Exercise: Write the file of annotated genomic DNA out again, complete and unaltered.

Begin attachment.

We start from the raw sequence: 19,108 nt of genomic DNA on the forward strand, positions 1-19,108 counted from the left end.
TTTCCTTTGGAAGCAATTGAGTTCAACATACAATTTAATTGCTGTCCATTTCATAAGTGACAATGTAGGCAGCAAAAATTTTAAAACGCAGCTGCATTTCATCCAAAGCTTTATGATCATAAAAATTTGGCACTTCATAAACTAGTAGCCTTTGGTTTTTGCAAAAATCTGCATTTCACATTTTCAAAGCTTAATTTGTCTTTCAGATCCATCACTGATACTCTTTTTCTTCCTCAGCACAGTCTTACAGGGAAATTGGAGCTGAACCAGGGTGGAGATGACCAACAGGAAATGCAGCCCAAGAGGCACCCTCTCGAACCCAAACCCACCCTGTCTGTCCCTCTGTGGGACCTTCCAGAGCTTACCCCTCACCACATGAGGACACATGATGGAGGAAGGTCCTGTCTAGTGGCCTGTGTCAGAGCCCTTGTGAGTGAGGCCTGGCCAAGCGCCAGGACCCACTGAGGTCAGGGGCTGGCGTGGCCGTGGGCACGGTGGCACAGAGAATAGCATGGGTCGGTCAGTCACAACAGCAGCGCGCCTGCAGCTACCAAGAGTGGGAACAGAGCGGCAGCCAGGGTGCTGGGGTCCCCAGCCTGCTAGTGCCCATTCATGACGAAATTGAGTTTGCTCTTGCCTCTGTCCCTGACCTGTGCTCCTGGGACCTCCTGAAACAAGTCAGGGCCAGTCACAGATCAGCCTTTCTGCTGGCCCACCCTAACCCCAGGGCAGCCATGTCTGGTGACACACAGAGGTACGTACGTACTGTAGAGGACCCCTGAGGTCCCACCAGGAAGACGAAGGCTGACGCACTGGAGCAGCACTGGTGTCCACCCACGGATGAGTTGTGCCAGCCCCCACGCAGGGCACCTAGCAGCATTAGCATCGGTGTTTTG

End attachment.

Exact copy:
We start from the raw sequence: 19,108 nt of genomic DNA on the forward strand, positions 1-19,108 counted from the left end.
TTTCCTTTGGAAGCAATTGAGTTCAACATACAATTTAATTGCTGTCCATTTCATAAGTGACAATGTAGGCAGCAAAAATTTTAAAACGCAGCTGCATTTCATCCAAAGCTTTATGATCATAAAAATTTGGCACTTCATAAACTAGTAGCCTTTGGTTTTTGCAAAAATCTGCATTTCACATTTTCAAAGCTTAATTTGTCTTTCAGATCCATCACTGATACTCTTTTTCTTCCTCAGCACAGTCTTACAGGGAAATTGGAGCTGAACCAGGGTGGAGATGACCAACAGGAAATGCAGCCCAAGAGGCACCCTCTCGAACCCAAACCCACCCTGTCTGTCCCTCTGTGGGACCTTCCAGAGCTTACCCCTCACCACATGAGGACACATGATGGAGGAAGGTCCTGTCTAGTGGCCTGTGTCAGAGCCCTTGTGAGTGAGGCCTGGCCAAGCGCCAGGACCCACTGAGGTCAGGGGCTGGCGTGGCCGTGGGCACGGTGGCACAGAGAATAGCATGGGTCGGTCAGTCACAACAGCAGCGCGCCTGCAGCTACCAAGAGTGGGAACAGAGCGGCAGCCAGGGTGCTGGGGTCCCCAGCCTGCTAGTGCCCATTCATGACGAAATTGAGTTTGCTCTTGCCTCTGTCCCTGACCTGTGCTCCTGGGACCTCCTGAAACAAGTCAGGGCCAGTCACAGATCAGCCTTTCTGCTGGCCCACCCTAACCCCAGGGCAGCCATGTCTGGTGACACACAGAGGTACGTACGTACTGTAGAGGACCCCTGAGGTCCCACCAGGAAGACGAAGGCTGACGCACTGGAGCAGCACTGGTGTCCACCCACGGATGAGTTGTGCCAGCCCCCACGCAGGGCACCTAGCAGCATTAGCATCGGTGTTTTG